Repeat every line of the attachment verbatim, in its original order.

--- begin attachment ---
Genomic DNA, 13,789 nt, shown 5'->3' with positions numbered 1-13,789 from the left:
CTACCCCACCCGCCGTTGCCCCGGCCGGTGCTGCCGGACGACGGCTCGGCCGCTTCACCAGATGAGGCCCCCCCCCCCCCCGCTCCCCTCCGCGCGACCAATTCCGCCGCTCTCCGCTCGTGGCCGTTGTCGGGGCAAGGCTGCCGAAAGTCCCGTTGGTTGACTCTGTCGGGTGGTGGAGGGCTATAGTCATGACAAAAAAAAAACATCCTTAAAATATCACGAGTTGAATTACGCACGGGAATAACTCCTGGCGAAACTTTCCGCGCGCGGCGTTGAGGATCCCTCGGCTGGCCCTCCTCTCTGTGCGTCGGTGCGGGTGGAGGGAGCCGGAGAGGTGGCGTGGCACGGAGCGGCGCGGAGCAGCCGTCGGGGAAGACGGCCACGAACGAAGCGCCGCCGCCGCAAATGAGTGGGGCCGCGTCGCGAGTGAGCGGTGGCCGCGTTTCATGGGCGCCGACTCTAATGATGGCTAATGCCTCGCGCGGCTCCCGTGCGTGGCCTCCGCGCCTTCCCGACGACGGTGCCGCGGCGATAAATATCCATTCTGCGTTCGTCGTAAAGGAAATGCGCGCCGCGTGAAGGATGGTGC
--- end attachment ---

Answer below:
Genomic DNA, 13,789 nt, shown 5'->3' with positions numbered 1-13,789 from the left:
CTACCCCACCCGCCGTTGCCCCGGCCGGTGCTGCCGGACGACGGCTCGGCCGCTTCACCAGATGAGGCCCCCCCCCCCCCCGCTCCCCTCCGCGCGACCAATTCCGCCGCTCTCCGCTCGTGGCCGTTGTCGGGGCAAGGCTGCCGAAAGTCCCGTTGGTTGACTCTGTCGGGTGGTGGAGGGCTATAGTCATGACAAAAAAAAAACATCCTTAAAATATCACGAGTTGAATTACGCACGGGAATAACTCCTGGCGAAACTTTCCGCGCGCGGCGTTGAGGATCCCTCGGCTGGCCCTCCTCTCTGTGCGTCGGTGCGGGTGGAGGGAGCCGGAGAGGTGGCGTGGCACGGAGCGGCGCGGAGCAGCCGTCGGGGAAGACGGCCACGAACGAAGCGCCGCCGCCGCAAATGAGTGGGGCCGCGTCGCGAGTGAGCGGTGGCCGCGTTTCATGGGCGCCGACTCTAATGATGGCTAATGCCTCGCGCGGCTCCCGTGCGTGGCCTCCGCGCCTTCCCGACGACGGTGCCGCGGCGATAAATATCCATTCTGCGTTCGTCGTAAAGGAAATGCGCGCCGCGTGAAGGATGGTGC